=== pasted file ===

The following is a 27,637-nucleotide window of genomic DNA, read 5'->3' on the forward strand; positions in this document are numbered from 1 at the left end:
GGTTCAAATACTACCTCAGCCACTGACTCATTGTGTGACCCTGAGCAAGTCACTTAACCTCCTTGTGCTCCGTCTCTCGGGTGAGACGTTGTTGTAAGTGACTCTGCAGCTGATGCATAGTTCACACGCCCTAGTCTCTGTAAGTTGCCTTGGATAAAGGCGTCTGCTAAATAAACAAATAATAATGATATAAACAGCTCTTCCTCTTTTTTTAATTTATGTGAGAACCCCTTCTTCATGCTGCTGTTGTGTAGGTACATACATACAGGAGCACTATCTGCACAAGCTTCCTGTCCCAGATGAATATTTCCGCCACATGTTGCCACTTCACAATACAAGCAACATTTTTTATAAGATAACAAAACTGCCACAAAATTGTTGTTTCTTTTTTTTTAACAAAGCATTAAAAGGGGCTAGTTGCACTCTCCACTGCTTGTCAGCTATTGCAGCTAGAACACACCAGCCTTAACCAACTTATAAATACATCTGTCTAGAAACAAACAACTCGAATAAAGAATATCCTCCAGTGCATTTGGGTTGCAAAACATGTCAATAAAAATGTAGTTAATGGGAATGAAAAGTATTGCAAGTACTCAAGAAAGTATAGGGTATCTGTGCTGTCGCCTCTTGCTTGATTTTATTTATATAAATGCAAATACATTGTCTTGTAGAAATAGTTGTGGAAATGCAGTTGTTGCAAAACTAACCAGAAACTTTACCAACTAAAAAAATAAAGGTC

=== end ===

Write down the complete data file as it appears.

The following is a 27,637-nucleotide window of genomic DNA, read 5'->3' on the forward strand; positions in this document are numbered from 1 at the left end:
GGTTCAAATACTACCTCAGCCACTGACTCATTGTGTGACCCTGAGCAAGTCACTTAACCTCCTTGTGCTCCGTCTCTCGGGTGAGACGTTGTTGTAAGTGACTCTGCAGCTGATGCATAGTTCACACGCCCTAGTCTCTGTAAGTTGCCTTGGATAAAGGCGTCTGCTAAATAAACAAATAATAATGATATAAACAGCTCTTCCTCTTTTTTTAATTTATGTGAGAACCCCTTCTTCATGCTGCTGTTGTGTAGGTACATACATACAGGAGCACTATCTGCACAAGCTTCCTGTCCCAGATGAATATTTCCGCCACATGTTGCCACTTCACAATACAAGCAACATTTTTTATAAGATAACAAAACTGCCACAAAATTGTTGTTTCTTTTTTTTTAACAAAGCATTAAAAGGGGCTAGTTGCACTCTCCACTGCTTGTCAGCTATTGCAGCTAGAACACACCAGCCTTAACCAACTTATAAATACATCTGTCTAGAAACAAACAACTCGAATAAAGAATATCCTCCAGTGCATTTGGGTTGCAAAACATGTCAATAAAAATGTAGTTAATGGGAATGAAAAGTATTGCAAGTACTCAAGAAAGTATAGGGTATCTGTGCTGTCGCCTCTTGCTTGATTTTATTTATATAAATGCAAATACATTGTCTTGTAGAAATAGTTGTGGAAATGCAGTTGTTGCAAAACTAACCAGAAACTTTACCAACTAAAAAAATAAAGGTC